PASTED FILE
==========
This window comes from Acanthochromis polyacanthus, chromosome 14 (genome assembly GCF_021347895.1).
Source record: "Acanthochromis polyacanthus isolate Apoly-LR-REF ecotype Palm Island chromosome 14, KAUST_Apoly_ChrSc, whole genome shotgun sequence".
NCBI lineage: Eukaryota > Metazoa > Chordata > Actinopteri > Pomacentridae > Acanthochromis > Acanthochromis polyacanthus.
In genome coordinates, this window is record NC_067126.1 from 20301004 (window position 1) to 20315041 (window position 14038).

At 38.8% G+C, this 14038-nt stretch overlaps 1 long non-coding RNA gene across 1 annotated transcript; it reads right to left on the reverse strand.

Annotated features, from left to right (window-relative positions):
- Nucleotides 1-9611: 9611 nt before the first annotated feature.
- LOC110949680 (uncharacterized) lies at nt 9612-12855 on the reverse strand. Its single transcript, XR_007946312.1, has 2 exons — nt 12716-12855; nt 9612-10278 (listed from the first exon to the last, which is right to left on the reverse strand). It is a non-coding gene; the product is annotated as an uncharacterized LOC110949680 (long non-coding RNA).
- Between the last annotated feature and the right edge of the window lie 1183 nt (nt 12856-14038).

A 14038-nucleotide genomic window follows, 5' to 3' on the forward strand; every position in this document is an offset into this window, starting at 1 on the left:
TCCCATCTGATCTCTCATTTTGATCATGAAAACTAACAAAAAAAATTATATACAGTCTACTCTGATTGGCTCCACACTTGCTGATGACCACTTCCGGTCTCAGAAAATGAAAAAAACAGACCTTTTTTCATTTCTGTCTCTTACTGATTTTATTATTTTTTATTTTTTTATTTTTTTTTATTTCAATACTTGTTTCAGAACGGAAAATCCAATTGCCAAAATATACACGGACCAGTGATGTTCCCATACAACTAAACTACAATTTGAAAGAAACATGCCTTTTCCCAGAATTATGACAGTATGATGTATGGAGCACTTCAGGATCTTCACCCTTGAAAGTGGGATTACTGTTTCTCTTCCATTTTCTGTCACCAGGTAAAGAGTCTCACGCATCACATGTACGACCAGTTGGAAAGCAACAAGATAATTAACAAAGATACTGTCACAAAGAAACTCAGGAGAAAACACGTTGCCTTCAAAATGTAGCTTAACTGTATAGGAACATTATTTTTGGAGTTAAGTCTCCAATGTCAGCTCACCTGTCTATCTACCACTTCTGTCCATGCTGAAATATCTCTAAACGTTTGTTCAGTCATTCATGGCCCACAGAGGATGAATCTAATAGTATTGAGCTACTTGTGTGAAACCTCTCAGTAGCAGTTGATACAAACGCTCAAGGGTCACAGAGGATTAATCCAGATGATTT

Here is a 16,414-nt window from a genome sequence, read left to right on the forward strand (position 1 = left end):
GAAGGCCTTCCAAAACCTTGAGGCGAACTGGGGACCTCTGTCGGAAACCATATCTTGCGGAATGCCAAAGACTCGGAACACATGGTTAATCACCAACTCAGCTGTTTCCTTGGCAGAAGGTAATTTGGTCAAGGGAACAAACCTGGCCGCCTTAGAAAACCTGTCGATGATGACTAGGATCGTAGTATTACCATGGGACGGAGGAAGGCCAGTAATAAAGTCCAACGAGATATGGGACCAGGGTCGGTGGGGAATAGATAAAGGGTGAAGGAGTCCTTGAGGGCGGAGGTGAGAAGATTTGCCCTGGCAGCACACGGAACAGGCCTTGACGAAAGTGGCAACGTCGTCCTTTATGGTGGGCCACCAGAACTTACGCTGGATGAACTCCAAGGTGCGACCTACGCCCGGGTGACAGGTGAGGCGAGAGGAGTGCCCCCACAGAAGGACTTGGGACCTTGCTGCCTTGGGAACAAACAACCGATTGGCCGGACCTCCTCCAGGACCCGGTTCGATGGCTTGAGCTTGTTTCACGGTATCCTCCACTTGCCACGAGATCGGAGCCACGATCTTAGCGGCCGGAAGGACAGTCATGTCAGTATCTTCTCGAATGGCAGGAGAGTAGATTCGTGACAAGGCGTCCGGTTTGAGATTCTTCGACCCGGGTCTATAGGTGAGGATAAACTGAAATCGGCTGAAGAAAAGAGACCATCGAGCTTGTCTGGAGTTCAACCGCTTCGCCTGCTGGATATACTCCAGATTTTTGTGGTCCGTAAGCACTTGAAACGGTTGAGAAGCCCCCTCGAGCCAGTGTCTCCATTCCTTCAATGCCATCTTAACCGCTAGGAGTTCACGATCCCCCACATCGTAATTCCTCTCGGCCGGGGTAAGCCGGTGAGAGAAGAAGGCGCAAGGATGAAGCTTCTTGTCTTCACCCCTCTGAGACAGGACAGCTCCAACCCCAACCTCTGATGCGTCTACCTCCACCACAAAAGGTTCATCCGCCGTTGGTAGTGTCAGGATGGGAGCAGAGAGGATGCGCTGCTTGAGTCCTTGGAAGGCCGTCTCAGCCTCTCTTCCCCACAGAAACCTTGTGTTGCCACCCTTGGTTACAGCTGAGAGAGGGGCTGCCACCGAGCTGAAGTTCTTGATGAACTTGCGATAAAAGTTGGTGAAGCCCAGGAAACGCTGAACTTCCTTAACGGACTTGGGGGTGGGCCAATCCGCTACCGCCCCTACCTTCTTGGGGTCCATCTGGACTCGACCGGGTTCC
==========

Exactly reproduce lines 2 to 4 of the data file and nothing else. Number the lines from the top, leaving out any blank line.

Source record: "Acanthochromis polyacanthus isolate Apoly-LR-REF ecotype Palm Island chromosome 14, KAUST_Apoly_ChrSc, whole genome shotgun sequence".
NCBI lineage: Eukaryota > Metazoa > Chordata > Actinopteri > Pomacentridae > Acanthochromis > Acanthochromis polyacanthus.
In genome coordinates, this window is record NC_067126.1 from 20301004 (window position 1) to 20315041 (window position 14038).